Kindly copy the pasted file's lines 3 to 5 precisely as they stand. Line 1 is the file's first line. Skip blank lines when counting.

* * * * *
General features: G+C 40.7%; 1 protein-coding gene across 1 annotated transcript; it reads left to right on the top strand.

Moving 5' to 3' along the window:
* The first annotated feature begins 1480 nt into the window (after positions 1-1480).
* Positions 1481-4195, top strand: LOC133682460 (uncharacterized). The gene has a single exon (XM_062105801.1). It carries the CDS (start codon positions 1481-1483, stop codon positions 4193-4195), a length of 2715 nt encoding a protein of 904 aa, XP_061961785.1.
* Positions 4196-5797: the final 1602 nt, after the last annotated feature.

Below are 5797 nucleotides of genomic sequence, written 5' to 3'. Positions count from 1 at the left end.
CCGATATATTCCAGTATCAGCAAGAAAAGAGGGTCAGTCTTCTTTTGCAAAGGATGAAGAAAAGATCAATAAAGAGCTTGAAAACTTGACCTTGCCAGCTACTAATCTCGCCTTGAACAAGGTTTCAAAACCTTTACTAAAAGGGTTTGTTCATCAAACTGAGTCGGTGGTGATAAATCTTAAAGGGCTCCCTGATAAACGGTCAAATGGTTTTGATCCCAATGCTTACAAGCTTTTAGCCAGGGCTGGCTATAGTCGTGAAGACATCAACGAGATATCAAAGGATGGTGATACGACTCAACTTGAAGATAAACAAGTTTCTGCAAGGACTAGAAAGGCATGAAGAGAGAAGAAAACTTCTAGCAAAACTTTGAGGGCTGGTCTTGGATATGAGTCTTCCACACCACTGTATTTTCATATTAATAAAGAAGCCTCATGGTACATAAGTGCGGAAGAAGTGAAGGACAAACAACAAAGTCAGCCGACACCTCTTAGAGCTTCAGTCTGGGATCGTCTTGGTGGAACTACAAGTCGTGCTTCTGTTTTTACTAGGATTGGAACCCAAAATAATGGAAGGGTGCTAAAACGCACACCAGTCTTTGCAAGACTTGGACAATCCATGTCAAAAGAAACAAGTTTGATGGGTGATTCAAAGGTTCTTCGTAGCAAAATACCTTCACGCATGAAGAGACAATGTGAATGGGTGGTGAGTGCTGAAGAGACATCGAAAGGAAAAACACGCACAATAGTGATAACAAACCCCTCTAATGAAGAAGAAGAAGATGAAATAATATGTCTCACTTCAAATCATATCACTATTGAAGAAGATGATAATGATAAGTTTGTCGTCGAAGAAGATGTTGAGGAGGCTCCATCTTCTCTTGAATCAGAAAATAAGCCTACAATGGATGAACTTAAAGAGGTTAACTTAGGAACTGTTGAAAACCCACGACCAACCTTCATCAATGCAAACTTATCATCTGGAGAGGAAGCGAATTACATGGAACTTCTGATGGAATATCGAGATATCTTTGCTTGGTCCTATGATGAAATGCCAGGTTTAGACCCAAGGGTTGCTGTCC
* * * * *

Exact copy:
* The first annotated feature begins 1480 nt into the window (after positions 1-1480).
* Positions 1481-4195, top strand: LOC133682460 (uncharacterized). The gene has a single exon (XM_062105801.1). It carries the CDS (start codon positions 1481-1483, stop codon positions 4193-4195), a length of 2715 nt encoding a protein of 904 aa, XP_061961785.1.
* Positions 4196-5797: the final 1602 nt, after the last annotated feature.